Iguacu Falls Guide, Brazil

Iguacu Falls close up, Brazil

Iguazu Falls in Iguaçu National Park is a UNESCO World Heritage site bordering three countries, Brazil, Argentina and Paraguay.  Photo by Chensiyuan.

Visiting Iguaçu Falls, Cataratas do Iguaçu

Devil's Throat, Iguazu Falls, Brazil

The Devil’s Throat seen from a helicopter. Photo by Jim.

These falls are arguably the world’s biggest (certainly in width but not in height) and the area is a thundering charmer – lush, loud and lovely – though a long way to travel if that’s the only south Brazil sight you’re going to see.
The world’s top three waterfalls are Iguaçu, Niagara (USA and Canada) and Victoria Falls (Zambia and Zimbabwe).
The falls consists of around 270 individual waterfalls and cascades. Walkways are an easy way to get close and the rainforest environment complements the magnificent ambience perfectly.

Posing point, Iguazu platform, Argentina

Jim just about as close as you can get to the falls without swimming.


Iguazu walkway, Argentina

The walkway from the Argentinian side.

The two most obvious things to do are take a walk beside the falls from various viewpoints as well as a wet boat ride up the Devil’s Throatto get a fish-eye view of the power of the falling water.

In addition tourists can easily cross over into Argentina or Paraguay for short visits. Paraguay is hardly of interest offering little more than a seedy, tax-free market and bars, but Argentina has five excellent marked walking trails ranging from a short viewpoint visit to a 7km hike to the base of the falls with swimming a possibility. Another terrific Argentine option is a free train ride up to the start of a 1km wooden catwalk over the river.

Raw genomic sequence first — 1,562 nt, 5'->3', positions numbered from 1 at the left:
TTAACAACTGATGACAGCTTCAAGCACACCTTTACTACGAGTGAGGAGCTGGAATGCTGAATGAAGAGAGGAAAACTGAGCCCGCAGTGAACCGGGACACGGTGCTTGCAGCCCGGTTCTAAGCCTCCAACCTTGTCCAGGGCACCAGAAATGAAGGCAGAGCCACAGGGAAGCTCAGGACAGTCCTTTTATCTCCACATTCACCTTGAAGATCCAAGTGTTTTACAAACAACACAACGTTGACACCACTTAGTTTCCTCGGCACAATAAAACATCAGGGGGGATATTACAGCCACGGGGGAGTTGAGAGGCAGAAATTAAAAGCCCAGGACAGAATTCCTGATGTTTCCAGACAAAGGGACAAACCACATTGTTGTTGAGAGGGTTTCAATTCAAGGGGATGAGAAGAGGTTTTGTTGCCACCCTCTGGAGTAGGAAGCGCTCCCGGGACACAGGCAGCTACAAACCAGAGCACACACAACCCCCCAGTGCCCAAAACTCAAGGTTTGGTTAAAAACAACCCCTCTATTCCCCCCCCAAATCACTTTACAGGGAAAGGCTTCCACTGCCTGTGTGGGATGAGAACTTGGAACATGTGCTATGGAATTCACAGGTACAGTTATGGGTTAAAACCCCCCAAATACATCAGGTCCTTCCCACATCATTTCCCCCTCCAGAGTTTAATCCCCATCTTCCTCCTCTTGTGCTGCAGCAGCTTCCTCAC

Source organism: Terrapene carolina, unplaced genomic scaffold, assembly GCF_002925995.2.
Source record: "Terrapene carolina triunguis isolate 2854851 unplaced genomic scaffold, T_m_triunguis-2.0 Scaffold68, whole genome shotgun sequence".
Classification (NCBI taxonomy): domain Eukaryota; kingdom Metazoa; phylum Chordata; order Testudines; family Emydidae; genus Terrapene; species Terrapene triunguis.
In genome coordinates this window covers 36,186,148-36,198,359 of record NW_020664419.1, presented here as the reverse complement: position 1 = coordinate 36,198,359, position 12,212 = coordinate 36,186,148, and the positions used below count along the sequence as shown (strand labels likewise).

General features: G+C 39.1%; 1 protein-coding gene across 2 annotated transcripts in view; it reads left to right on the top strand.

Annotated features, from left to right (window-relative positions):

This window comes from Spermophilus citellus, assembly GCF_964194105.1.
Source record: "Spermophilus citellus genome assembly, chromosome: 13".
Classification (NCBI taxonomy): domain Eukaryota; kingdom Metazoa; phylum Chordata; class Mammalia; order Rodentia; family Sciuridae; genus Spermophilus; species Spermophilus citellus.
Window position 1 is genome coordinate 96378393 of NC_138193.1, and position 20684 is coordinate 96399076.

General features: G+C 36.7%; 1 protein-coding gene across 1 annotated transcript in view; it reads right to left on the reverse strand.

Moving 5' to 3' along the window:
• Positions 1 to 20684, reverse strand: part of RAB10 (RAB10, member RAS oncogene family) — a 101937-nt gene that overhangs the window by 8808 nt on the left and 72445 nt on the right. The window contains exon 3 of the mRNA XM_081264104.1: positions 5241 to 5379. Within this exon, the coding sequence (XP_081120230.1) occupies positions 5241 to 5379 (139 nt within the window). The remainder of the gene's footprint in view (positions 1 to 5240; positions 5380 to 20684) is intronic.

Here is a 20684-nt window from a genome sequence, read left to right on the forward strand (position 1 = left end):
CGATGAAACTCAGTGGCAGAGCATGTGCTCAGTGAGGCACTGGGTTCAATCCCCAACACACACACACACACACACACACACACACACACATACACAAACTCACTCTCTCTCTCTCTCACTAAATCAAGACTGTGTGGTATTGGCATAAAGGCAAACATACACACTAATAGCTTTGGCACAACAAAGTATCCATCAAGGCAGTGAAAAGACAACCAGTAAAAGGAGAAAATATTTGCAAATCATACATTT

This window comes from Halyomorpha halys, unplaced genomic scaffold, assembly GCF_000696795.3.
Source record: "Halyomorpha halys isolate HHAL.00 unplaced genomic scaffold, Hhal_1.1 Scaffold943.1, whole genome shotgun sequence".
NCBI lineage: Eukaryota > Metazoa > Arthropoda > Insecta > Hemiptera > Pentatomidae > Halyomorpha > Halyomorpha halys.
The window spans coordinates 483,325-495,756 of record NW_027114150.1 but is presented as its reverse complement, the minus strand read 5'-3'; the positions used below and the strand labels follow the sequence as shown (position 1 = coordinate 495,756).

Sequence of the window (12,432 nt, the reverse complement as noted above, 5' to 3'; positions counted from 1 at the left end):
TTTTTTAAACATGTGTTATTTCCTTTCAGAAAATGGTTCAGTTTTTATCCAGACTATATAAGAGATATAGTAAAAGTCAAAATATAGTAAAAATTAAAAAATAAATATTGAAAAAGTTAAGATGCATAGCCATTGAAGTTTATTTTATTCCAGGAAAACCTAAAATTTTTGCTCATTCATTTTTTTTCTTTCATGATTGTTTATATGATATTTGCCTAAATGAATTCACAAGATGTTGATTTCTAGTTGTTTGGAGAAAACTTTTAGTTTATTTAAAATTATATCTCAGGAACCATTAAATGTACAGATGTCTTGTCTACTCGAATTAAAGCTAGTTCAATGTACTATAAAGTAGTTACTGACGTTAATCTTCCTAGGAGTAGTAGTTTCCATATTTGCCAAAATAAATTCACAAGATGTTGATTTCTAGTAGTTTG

Border crossings between the three countries is generally quite casual. Although the Argentinian side offers more to do the view from the Brazilian side is better.
There may be queues on either side of the border, depending on the time of the day and holidays so check with someone like your hotel receptionist and get there early.

Other things to do here include abseiling and white water rafting but little else.

Getting there

Foz do Iguaçu International Airport is served by various domestic airlines from São Paulo, Rio de Janeiro, Curitiba, Recife, Salvador, Cascavel, Porto Alegre, Londrina and more.

The airport is just off the main road between the town of Foz do Iguaçu and the entrance to the Iguaçu National Park and taxis are readily available, as are car rentals. Either pay by card at the desk inside the airport or pay the driver in cash.
The airport is also on a cheap bus route that runs every half hour between Foz do Iguaçu and the National Park entrance.

Places to Stay

Iguazu falls in far south Brazil

Hotel das Cataratas, Brazilian side. Photo by Jim.

Those with fat wallets would be more than happy to stay at the fantastic luxury Hotel das Cataratas, more or less on top of the falls and with all the facilities you could desire, though lesser souls can find budget hostels, guest houses and small hotels in the town of Foz do Iguaçu, just 20 minutes from the falls by bus.